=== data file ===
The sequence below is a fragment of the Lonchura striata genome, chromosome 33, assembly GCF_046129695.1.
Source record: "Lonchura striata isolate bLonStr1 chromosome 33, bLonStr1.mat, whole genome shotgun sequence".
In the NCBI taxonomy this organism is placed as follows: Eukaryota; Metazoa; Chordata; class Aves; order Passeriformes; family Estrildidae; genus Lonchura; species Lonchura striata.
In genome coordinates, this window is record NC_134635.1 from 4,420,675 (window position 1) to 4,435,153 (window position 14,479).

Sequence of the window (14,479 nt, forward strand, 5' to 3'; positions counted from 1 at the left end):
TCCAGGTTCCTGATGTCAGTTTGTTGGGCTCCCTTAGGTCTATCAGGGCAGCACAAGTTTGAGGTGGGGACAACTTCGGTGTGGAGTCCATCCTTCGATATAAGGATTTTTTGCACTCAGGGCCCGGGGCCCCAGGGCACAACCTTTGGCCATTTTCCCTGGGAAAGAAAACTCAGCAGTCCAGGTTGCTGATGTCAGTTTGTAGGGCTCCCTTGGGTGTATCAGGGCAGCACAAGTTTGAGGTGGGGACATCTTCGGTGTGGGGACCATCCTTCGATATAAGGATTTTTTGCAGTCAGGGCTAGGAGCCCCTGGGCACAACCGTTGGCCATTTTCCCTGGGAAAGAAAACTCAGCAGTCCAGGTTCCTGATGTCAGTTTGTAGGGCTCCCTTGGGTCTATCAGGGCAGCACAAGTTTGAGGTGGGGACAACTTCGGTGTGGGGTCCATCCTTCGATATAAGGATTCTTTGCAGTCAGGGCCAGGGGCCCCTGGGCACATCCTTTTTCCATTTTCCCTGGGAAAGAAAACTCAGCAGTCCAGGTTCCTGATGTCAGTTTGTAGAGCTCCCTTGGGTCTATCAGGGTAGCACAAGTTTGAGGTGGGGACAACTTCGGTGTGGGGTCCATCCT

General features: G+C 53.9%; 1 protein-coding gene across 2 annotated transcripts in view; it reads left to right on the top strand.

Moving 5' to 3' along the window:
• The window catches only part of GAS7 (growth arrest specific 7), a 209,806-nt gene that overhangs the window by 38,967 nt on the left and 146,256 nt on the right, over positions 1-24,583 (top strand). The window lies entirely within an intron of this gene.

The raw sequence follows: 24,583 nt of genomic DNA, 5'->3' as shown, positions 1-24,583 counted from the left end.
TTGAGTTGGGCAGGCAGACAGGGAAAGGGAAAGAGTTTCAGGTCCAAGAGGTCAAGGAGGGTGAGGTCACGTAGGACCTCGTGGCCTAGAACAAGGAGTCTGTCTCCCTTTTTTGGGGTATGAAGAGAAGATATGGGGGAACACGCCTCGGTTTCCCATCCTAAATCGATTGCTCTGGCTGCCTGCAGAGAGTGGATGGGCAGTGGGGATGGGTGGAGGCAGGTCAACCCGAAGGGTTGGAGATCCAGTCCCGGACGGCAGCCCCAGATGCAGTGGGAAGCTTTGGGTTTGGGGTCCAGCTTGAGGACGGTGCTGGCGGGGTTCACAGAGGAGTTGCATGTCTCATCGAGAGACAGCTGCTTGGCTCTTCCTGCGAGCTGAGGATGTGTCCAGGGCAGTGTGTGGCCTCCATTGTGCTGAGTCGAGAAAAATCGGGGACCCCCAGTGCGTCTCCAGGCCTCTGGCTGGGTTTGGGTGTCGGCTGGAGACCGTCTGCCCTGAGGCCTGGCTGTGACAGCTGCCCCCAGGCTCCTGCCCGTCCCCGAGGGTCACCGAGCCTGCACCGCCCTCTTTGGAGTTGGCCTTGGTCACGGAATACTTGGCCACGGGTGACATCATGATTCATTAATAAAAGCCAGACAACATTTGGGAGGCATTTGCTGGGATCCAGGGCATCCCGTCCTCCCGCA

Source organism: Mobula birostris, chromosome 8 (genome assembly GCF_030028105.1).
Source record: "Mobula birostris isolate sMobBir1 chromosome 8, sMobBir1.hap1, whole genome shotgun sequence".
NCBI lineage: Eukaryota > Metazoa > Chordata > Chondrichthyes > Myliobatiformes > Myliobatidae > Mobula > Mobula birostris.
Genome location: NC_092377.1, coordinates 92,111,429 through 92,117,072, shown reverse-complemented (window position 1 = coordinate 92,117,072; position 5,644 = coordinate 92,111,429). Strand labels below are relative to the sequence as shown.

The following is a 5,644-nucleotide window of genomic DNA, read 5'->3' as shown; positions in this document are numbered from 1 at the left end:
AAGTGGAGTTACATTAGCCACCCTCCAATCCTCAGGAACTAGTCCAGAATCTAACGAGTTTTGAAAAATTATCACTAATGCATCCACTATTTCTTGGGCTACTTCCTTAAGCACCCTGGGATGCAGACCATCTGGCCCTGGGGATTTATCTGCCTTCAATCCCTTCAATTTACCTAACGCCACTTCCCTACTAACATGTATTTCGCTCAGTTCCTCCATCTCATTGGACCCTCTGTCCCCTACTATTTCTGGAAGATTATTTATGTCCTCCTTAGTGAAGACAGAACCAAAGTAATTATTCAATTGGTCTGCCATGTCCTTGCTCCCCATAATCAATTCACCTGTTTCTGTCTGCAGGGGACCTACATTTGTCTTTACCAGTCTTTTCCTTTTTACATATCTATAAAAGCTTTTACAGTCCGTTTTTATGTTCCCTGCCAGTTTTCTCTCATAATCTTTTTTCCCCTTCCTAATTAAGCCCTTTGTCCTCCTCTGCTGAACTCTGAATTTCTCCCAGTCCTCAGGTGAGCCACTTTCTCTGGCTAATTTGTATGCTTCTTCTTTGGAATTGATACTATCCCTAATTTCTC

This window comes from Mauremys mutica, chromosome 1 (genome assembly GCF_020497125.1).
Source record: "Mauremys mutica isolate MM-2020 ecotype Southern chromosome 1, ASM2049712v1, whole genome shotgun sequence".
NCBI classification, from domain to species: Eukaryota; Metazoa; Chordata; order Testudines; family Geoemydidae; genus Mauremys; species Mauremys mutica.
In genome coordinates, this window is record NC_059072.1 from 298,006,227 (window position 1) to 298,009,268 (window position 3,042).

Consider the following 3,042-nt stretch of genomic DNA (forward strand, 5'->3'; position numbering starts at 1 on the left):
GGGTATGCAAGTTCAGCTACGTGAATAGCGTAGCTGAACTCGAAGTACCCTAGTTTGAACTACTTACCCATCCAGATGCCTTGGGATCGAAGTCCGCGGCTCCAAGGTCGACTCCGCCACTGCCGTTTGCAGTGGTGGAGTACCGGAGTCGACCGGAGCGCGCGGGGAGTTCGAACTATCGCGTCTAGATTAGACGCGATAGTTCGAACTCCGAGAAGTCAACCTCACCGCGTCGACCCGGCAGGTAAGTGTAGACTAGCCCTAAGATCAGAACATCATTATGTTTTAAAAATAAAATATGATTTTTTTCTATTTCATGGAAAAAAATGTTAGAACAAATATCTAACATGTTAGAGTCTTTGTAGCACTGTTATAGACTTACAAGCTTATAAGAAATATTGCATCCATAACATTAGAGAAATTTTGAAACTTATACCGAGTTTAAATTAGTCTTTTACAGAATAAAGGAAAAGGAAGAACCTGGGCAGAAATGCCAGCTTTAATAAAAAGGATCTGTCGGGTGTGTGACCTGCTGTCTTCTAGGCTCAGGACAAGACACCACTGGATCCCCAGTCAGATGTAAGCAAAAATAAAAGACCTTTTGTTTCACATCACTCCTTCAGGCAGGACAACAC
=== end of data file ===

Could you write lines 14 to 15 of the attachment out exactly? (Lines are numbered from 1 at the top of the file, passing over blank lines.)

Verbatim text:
NCBI lineage: Eukaryota > Metazoa > Chordata > Chondrichthyes > Myliobatiformes > Myliobatidae > Mobula > Mobula birostris.
Genome location: NC_092377.1, coordinates 92,111,429 through 92,117,072, shown reverse-complemented (window position 1 = coordinate 92,117,072; position 5,644 = coordinate 92,111,429). Strand labels below are relative to the sequence as shown.